It's the manifestation of a residual fear woven intricately into the Irish psyche.
That is of course the post-Leaving Cert dream that can trouble people in times of stress throughout their lives.
After today a new version of this anxiety is likely to haunt the Government for some time to come.
Ironically, following a summer of no little political chaos, the handling of the potentially problematic Leaving Certificate was initially deemed a major success.
Such was the rising sense of paranoia in Government at the time that some within its ranks were privately predicting that a bad Leaving Cert results process could bring the administration to a premature end.
However, Norma Foley, the first time TD and new Education Minister, had managed to shepherd through a uniquely calculated grades system born out of the pandemic.
Last Tuesday night though, a glitch was discovered. The facts would only emerge publicly this morning in the Dáil, some seven days later.
Suddenly, the Government's success story was no longer a straightforward narrative.
Two software coding errors means around 6,500 students were awarded a lower grade than they ought to have received.
Some of these students are in line to get offers of college courses they looked to have missed out on in recent weeks.
Already the Taoiseach has said the students must be assisted in every way by colleges to ensure they are not disadvantaged.
There was a pledge too from the Education Minister that no student will suffer.
While this will put pressure on colleges, the numbers involved could ultimately end up somewhere in the region of what the normal appeals process would throw up in a regular year.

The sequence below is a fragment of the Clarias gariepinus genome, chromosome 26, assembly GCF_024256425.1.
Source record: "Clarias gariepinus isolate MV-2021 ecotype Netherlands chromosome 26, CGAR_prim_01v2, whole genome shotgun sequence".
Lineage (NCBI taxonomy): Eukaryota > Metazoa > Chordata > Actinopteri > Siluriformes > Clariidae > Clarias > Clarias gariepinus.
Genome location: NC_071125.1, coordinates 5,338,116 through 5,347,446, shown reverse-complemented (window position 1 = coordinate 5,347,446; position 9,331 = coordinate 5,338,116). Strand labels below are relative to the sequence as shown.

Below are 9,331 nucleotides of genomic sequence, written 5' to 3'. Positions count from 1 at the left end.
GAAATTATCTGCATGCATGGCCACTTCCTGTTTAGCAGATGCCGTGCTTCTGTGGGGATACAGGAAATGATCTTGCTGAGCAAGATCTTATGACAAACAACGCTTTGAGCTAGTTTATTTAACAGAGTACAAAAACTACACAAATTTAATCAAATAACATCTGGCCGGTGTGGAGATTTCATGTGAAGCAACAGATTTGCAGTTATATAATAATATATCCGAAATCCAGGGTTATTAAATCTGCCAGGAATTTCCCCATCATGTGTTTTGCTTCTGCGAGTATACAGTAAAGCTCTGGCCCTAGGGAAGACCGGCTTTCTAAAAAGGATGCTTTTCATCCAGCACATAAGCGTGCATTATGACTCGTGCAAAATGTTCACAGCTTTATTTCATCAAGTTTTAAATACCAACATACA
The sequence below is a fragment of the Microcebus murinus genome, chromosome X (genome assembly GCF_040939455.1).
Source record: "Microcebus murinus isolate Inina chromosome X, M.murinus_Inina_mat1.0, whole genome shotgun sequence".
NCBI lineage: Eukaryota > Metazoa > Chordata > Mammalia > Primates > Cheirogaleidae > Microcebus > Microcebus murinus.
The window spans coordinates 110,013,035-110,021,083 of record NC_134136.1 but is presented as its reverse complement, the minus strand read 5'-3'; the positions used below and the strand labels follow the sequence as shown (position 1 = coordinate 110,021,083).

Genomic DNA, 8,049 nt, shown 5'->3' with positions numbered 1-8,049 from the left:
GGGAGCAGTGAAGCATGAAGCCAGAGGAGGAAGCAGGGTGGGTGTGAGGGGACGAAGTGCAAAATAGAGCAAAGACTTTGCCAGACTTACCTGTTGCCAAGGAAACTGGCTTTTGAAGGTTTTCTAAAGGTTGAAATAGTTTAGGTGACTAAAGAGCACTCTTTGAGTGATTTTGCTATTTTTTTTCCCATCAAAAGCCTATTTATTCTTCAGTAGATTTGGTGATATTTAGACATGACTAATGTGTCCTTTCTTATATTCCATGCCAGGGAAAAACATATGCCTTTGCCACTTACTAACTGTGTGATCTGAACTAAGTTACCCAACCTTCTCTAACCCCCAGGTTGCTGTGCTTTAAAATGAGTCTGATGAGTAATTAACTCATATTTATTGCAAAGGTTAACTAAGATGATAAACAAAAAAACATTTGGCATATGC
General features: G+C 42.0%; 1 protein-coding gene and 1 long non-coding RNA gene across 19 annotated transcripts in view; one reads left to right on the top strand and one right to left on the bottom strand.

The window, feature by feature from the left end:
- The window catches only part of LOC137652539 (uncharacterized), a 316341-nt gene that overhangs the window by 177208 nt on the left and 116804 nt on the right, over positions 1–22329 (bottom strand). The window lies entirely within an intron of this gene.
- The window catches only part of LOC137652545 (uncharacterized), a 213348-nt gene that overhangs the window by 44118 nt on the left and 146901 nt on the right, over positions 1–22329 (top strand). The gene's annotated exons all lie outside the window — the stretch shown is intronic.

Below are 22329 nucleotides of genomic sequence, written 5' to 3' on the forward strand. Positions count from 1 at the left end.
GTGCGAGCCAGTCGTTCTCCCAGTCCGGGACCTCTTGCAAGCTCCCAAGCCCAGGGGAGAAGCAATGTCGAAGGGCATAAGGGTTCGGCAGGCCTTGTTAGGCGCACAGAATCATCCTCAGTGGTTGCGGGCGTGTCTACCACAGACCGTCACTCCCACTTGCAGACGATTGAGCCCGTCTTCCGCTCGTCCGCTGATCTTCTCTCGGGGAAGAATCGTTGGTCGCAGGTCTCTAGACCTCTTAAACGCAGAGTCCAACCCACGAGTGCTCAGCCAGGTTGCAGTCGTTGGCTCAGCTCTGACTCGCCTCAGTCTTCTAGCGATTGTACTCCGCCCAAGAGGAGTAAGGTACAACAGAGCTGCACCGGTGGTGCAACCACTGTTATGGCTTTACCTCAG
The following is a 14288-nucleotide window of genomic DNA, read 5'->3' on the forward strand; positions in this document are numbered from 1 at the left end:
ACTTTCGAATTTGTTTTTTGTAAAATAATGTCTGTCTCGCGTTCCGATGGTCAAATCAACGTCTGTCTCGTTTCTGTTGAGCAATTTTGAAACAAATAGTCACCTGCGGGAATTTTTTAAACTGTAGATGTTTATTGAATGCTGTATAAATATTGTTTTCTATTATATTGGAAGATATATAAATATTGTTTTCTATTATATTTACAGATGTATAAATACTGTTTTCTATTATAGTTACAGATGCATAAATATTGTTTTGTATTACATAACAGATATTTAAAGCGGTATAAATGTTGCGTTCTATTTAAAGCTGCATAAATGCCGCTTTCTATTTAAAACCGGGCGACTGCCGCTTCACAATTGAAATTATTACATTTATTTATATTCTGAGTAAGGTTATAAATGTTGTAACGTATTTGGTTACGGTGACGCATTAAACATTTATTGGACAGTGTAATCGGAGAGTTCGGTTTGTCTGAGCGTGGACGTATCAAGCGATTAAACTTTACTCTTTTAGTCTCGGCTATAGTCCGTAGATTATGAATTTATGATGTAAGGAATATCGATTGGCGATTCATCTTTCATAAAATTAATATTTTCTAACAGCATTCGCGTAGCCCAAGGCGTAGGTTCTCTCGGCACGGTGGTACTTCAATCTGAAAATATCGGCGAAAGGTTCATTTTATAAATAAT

Thus it would be manageable, well that's what the Government hopes at least.
In the meantime, there will be much analysis of just what went wrong with what Norma Foley described as an "extraordinary measure for an extraordinary time".
The code fell down on two fronts when it came to weighing data from students' Junior Certificates. These were used as a measure when compiling this year's Leaving Certificate results.
Out of 50,000 lines of code there was a misread in one of them because students' strongest non-core Junior Certificate subjects, rather than their weakest, should have been taken into account.
A further fault arose around the non-disregarding of the subject pertinently named Civic, Social and Political Education.
Indeed, depending on how all this ends, the handling of this crisis could well form part of the future Political Education syllabus.
In a frank assessment this afternoon of what went went wrong, Norma Foley acknowledged this will cause distress for students who thought this chapter had concluded.
For this Government too it seems there are no neat chapter endings.